The selective cyclooxygenase-2 inhibitor nimesulide prevents Helicobacter pylori-associated gastric cancer development in a mouse model

KiTaek Nam, Ki Baik Hahm, Sang Yeon Oh, Marie Yeo, Sang Uk Han, Byeongwoo Ahn, Young Bae Kim, Jin Seok Kang, Dong Deuk Jang, Ki Hwa Yang, Dae Yong Kim

Research output: Contribution to journalArticle

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Abstract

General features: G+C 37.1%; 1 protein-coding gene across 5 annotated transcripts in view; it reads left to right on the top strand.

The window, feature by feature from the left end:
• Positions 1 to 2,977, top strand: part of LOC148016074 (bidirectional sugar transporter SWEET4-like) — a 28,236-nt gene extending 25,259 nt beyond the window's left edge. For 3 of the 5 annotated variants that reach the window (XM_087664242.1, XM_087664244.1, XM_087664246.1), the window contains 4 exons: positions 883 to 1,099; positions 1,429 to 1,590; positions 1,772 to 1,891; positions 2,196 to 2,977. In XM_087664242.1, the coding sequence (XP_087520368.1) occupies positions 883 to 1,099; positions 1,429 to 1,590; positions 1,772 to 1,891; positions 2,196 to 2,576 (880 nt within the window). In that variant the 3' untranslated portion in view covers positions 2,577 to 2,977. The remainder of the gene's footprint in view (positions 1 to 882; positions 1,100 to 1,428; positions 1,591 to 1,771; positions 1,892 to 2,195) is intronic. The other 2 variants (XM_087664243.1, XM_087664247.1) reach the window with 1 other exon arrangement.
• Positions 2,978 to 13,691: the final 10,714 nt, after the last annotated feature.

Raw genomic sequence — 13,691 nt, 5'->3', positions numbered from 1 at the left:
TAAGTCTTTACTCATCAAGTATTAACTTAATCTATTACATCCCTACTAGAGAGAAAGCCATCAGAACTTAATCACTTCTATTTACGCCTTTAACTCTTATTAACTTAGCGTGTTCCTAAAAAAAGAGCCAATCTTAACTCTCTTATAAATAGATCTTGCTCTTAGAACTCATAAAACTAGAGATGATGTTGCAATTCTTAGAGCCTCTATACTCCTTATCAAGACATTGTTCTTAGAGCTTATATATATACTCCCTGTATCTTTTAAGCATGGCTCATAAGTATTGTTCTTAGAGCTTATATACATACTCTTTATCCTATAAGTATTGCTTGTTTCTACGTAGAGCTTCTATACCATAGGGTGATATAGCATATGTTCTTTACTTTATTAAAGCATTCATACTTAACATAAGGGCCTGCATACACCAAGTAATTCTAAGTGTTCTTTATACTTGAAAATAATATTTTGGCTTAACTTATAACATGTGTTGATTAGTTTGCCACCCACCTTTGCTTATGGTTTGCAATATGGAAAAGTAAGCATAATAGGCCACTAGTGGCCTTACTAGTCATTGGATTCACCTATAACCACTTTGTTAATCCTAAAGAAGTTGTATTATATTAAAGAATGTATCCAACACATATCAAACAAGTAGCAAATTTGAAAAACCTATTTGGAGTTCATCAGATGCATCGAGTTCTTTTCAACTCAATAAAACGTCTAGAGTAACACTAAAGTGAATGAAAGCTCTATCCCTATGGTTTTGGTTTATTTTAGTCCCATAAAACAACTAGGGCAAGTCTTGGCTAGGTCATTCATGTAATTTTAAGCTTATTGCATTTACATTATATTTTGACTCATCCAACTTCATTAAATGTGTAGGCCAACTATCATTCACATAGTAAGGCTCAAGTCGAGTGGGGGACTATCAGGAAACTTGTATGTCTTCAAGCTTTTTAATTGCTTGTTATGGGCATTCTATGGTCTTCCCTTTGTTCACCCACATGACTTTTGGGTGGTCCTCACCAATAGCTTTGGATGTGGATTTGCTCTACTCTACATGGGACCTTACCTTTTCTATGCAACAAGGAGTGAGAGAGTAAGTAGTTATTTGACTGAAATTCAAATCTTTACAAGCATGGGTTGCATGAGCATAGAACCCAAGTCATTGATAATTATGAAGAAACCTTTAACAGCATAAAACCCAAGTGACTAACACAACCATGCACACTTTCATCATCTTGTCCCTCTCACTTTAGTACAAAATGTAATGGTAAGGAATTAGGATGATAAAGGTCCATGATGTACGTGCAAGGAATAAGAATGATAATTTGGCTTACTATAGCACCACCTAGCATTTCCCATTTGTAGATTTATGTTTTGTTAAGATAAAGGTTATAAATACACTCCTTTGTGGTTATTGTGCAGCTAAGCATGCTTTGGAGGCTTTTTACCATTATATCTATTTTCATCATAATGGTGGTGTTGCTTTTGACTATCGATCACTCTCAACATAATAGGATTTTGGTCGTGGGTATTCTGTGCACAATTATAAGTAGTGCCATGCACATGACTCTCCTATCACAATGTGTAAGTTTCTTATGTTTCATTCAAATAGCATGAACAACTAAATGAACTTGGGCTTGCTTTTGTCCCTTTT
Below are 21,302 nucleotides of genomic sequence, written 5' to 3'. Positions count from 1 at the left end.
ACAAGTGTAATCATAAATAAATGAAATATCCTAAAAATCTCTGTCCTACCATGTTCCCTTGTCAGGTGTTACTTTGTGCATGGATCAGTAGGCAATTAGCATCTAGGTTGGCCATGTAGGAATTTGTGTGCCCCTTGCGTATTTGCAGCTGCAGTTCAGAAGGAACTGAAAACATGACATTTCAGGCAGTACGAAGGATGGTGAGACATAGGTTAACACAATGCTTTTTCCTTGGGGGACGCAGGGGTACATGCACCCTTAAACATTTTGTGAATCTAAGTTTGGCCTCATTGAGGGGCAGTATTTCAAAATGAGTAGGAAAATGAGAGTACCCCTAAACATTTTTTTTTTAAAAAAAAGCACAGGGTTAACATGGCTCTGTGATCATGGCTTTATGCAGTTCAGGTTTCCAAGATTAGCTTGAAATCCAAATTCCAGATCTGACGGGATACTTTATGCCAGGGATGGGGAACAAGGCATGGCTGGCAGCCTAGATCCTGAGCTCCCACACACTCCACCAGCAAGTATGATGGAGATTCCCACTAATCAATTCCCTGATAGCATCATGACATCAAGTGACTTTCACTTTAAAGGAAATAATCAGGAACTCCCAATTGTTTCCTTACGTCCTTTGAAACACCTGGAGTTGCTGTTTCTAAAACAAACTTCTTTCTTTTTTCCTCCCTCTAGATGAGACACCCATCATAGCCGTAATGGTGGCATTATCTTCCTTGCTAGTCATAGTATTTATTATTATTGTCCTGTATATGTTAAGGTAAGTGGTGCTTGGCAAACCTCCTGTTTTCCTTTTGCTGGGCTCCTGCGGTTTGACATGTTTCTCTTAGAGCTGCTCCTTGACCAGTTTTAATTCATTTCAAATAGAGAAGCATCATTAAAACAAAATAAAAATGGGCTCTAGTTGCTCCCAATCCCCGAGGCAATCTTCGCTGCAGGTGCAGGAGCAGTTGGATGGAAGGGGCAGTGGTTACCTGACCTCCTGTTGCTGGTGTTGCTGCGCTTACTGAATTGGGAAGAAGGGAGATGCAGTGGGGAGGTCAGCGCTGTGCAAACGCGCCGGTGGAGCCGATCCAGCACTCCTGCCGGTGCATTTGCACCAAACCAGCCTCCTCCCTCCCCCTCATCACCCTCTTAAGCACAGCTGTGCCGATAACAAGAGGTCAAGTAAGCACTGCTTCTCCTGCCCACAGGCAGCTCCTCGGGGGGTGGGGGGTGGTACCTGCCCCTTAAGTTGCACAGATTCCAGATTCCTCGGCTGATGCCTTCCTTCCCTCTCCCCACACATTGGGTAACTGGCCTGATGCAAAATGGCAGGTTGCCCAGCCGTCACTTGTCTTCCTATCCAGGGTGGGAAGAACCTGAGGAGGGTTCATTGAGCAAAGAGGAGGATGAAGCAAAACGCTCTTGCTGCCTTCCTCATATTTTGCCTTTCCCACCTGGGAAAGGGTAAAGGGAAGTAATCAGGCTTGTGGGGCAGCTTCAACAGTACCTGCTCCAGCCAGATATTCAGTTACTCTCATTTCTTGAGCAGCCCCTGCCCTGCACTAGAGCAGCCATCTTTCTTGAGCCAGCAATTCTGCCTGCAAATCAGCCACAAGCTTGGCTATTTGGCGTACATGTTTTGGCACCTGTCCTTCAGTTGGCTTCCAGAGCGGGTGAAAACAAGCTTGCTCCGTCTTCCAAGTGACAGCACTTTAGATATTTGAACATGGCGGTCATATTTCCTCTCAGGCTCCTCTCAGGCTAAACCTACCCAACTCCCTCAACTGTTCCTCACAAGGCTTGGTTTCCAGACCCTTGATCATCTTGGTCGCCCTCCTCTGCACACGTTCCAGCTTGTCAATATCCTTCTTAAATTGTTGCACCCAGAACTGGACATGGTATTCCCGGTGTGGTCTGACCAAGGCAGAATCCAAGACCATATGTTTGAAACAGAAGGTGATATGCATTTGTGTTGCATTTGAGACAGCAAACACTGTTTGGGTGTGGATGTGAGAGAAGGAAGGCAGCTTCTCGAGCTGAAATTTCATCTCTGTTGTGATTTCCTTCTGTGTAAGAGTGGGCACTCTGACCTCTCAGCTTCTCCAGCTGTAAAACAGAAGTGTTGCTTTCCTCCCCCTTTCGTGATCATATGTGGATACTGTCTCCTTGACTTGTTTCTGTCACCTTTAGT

Purpose: Helicobacter pylori infection can lead to gastric cancer, and cyclooxygenase-2 (COX-2) is overexpressed in the stomach during H. pylori infection. Therefore, we investigated whether nonsteroidal anti-inflammatory drugs might protect against this form of cancer. Specifically, we examined the chemopreventive effect of the COX-2 inhibitor nimesulide on H. pylori-associated gastric carcinogenesis in mice. Experimental Design: C57BL/6 mice were treated with the carcinogen N-methyl-N-nitrosourea (MNU) and/or H. pylori. To determine the effect of COX-2 inhibition, nimesulide was mixed with feed pellets and administered for the duration of the experiment. All of the mice were sacrificed 50 weeks after the start of the experiment. Histopathology, immunohistochemistry, and Western blotting for COX-2, Bax and Bcl-2 were performed in stomach tissues. In vitro experiments with the human gastric cancer cell line AGS were also performed to identify mechanisms underlying cancer chemoprevention by nimesulide. Results: Gastric tumors developed in 68.8% of mice that were given both MNU and H. pylori, whereas less than 10% developed gastric tumors when given either MNU or H. pylori alone. These findings indicate that H. pylori promotes carcinogen-induced gastric tumorigenesis. In mice treated with both MNU and H. pylori, nimesulide administration substantially reduced H. pylori-associated gastric tumorigenesis, whereas substantial inductions of apoptosis were observed. In vitro studies demonstrated that nimesulide and H. pylori when combined acted synergistically to induce more apoptosis than either alone. Conclusions: Our data show that nimesulide prevents H. pylori-associated gastric carcinogenesis, and suggest that COX-2 may be a target for chemoprevention of gastric cancer.